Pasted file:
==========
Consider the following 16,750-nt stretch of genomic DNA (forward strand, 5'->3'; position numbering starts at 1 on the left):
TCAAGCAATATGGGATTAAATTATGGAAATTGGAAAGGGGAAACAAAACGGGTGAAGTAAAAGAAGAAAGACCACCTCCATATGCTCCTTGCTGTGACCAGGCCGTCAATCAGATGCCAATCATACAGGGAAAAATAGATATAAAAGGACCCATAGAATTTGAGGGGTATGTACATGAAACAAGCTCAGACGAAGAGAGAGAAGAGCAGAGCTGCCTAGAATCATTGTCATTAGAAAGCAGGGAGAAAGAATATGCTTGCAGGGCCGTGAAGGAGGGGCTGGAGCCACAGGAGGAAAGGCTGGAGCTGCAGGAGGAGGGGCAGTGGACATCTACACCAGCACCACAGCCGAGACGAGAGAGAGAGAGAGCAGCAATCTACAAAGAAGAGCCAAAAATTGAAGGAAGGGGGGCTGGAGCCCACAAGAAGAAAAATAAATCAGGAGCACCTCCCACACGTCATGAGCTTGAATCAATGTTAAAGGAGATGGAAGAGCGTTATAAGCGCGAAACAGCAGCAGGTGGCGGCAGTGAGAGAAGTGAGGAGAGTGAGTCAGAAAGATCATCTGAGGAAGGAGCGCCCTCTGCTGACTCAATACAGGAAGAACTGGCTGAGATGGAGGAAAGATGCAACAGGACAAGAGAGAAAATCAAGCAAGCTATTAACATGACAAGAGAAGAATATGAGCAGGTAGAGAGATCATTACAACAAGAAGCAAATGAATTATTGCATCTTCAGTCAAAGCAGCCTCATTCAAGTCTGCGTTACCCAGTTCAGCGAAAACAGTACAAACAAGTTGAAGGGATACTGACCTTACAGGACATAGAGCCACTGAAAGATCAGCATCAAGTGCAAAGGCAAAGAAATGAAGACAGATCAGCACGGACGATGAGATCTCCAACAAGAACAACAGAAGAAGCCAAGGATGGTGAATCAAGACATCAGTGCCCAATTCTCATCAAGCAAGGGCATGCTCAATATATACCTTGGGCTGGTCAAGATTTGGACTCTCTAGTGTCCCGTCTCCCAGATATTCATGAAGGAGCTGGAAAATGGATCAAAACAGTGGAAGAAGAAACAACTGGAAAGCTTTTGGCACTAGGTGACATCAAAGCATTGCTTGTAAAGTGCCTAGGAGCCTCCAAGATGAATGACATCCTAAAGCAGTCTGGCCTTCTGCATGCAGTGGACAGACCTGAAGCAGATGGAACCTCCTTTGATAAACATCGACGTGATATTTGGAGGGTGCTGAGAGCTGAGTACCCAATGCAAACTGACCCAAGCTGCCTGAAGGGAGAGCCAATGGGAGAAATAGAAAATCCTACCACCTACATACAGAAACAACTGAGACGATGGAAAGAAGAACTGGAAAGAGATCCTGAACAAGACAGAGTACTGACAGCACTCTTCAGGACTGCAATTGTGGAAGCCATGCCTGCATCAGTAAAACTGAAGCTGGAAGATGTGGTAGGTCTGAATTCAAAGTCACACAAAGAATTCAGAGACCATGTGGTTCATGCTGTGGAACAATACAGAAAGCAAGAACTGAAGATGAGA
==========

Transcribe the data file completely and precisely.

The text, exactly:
Consider the following 16,750-nt stretch of genomic DNA (forward strand, 5'->3'; position numbering starts at 1 on the left):
TCAAGCAATATGGGATTAAATTATGGAAATTGGAAAGGGGAAACAAAACGGGTGAAGTAAAAGAAGAAAGACCACCTCCATATGCTCCTTGCTGTGACCAGGCCGTCAATCAGATGCCAATCATACAGGGAAAAATAGATATAAAAGGACCCATAGAATTTGAGGGGTATGTACATGAAACAAGCTCAGACGAAGAGAGAGAAGAGCAGAGCTGCCTAGAATCATTGTCATTAGAAAGCAGGGAGAAAGAATATGCTTGCAGGGCCGTGAAGGAGGGGCTGGAGCCACAGGAGGAAAGGCTGGAGCTGCAGGAGGAGGGGCAGTGGACATCTACACCAGCACCACAGCCGAGACGAGAGAGAGAGAGAGCAGCAATCTACAAAGAAGAGCCAAAAATTGAAGGAAGGGGGGCTGGAGCCCACAAGAAGAAAAATAAATCAGGAGCACCTCCCACACGTCATGAGCTTGAATCAATGTTAAAGGAGATGGAAGAGCGTTATAAGCGCGAAACAGCAGCAGGTGGCGGCAGTGAGAGAAGTGAGGAGAGTGAGTCAGAAAGATCATCTGAGGAAGGAGCGCCCTCTGCTGACTCAATACAGGAAGAACTGGCTGAGATGGAGGAAAGATGCAACAGGACAAGAGAGAAAATCAAGCAAGCTATTAACATGACAAGAGAAGAATATGAGCAGGTAGAGAGATCATTACAACAAGAAGCAAATGAATTATTGCATCTTCAGTCAAAGCAGCCTCATTCAAGTCTGCGTTACCCAGTTCAGCGAAAACAGTACAAACAAGTTGAAGGGATACTGACCTTACAGGACATAGAGCCACTGAAAGATCAGCATCAAGTGCAAAGGCAAAGAAATGAAGACAGATCAGCACGGACGATGAGATCTCCAACAAGAACAACAGAAGAAGCCAAGGATGGTGAATCAAGACATCAGTGCCCAATTCTCATCAAGCAAGGGCATGCTCAATATATACCTTGGGCTGGTCAAGATTTGGACTCTCTAGTGTCCCGTCTCCCAGATATTCATGAAGGAGCTGGAAAATGGATCAAAACAGTGGAAGAAGAAACAACTGGAAAGCTTTTGGCACTAGGTGACATCAAAGCATTGCTTGTAAAGTGCCTAGGAGCCTCCAAGATGAATGACATCCTAAAGCAGTCTGGCCTTCTGCATGCAGTGGACAGACCTGAAGCAGATGGAACCTCCTTTGATAAACATCGACGTGATATTTGGAGGGTGCTGAGAGCTGAGTACCCAATGCAAACTGACCCAAGCTGCCTGAAGGGAGAGCCAATGGGAGAAATAGAAAATCCTACCACCTACATACAGAAACAACTGAGACGATGGAAAGAAGAACTGGAAAGAGATCCTGAACAAGACAGAGTACTGACAGCACTCTTCAGGACTGCAATTGTGGAAGCCATGCCTGCATCAGTAAAACTGAAGCTGGAAGATGTGGTAGGTCTGAATTCAAAGTCACACAAAGAATTCAGAGACCATGTGGTTCATGCTGTGGAACAATACAGAAAGCAAGAACTGAAGATGAGA